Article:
The purpose of this experiment was to determine the effect of 125I radioactive seed implantation on OC and its influence on GDF11 and PD-1. Due to the limited experimental conditions, there are still some limitations. For example, in this study, patients in the CG were treated by conventional tumor surgery, and it is still impossible to determine the difference between 125I radioactive seed implantation and conventional radiotherapy on OC. Moreover, the mechanism of GDF11 and PD-1 affecting OC is not completely clear, and requires further investigation. However, due to the short experimental period, we were unable to determine the long-term prognosis of patients in the two groups. In addition, in the follow-up survey of prognosis, we did not compare the quality of life of patients in the two groups. We intend to carry out a more complete and comprehensive analysis of the above limitations as soon as possible to obtain the best experimental results.

In summary, 125I radioactive seed implantation therapy showed clinical efficacy in OC patients, reduced the recurrence rate, and has significant potential in clinical application. The detection of GDF11 and PD-1 during the treatment of OC patients has good predictive value for efficacy and recurrence, and GDF11 and PD-1 may be potential targets for OC treatment in the future.

ARTICLE HIGHLIGHTS
Research background

Oral cancer (OC) is the most common malignant tumor in the oral cavity, and is mainly seen in middle-aged and elderly men. Its morbidity is still among the highest of all systemic malignant tumors. In recent years, morbidity due to OC has increased year by year. At present, OC is mainly treated clinically by surgery or combined with radiotherapy and chemotherapy; but recently, more and more studies have shown that the stress trauma caused by surgery and the side effects of radiotherapy and chemotherapy seriously affect the prognosis of patients. The disadvantages of OC treatment have gradually been exposed, and it is essential to identify an OC treatment with low side effects and marked efficacy.

Research motivation

125I radioactive seed implantation therapy is a type of brachytherapy, which means that under the guidance of imaging equipment, 125I radioactive seeds are directly implanted into tumor tissue through percutaneous punctures to irradiate the tumor.

Research objectives

It has been proved that 125I radioactive seed implantation therapy has a significant effect on head and neck neoplasms, and relevant research has proved that it has some effects on OC. However, there is currently limited clinical research on 125I radioactive seed implantation therapy and it is not widely used in OC. We speculate that 125I radioactive seed implantation therapy is expected to be an effective treatment for OC in the future.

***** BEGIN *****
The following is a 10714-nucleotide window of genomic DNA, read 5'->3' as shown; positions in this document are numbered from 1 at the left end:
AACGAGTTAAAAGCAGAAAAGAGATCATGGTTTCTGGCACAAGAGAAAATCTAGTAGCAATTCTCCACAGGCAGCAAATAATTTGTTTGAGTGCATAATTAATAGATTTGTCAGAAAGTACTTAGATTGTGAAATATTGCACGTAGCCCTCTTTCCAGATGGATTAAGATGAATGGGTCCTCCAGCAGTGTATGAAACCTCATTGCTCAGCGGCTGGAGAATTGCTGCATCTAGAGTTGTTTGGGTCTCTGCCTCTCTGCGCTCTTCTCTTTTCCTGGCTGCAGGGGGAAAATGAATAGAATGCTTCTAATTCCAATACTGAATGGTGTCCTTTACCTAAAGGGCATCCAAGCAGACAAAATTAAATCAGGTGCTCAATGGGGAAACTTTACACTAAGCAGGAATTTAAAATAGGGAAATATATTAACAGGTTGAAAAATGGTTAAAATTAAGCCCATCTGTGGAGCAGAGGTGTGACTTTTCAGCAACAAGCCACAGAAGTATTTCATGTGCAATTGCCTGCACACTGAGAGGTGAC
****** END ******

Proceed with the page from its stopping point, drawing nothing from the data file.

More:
Research methods

A total of 184 OC patients admitted to The Second Affiliated Hospital of Jiamusi University from May 2015 to May 2017 were selected as research subjects for prospective analysis. Of these patients, 89 who received 125I radioactive seed implantation therapy were regarded as the research group (RG) and 95 patients who received surgical treatment were regarded as the control group (CG). The clinical efficacy, incidence of adverse reactions and changes in growth differentiation factor 11 (GDF11) and programmed death receptor-1 (PD-1) during treatment in both groups were compared.

Research results

The efficacy and recurrence rate in the RG were better than those of the CG, but there were no differences between the two groups in terms of the incidence of adverse reactions, prognosis and survival. During treatment, GDF11 and PD-1 in the RG were lower than those in the CG. By ROC curve analysis, both GDF11 and PD-1 had predictive value for efficacy and recurrence.

Research conclusions

125I radioactive seed implantation therapy has clinical efficacy in OC patients, reduces the recurrence rate, and has significant potential in clinical application. The detection of GDF11 and PD-1 during the treatment of OC patients has good predictive value for efficacy and recurrence, and GDF11 and PD-1 may be potential targets for OC treatment in the future.

Research perspective

125I radioactive seed implantation therapy has efficacy and high safety in the treatment of OC, and it may be the first treatment choice in the future.

Footnotes

Manuscript source: Unsolicited manuscript

Specialty type: Medicine, Research and Experimental

Country of origin: China

Peer-review report classification

Grade A (Excellent): 0

Grade B (Very good): B

Grade C (Good): C

Grade D (Fair): 0

Grade E (Poor): 0

P-Reviewer: Su CC, Huang AH S-Editor: Dou Y L-Editor: Webster JR E-Editor: Qi LL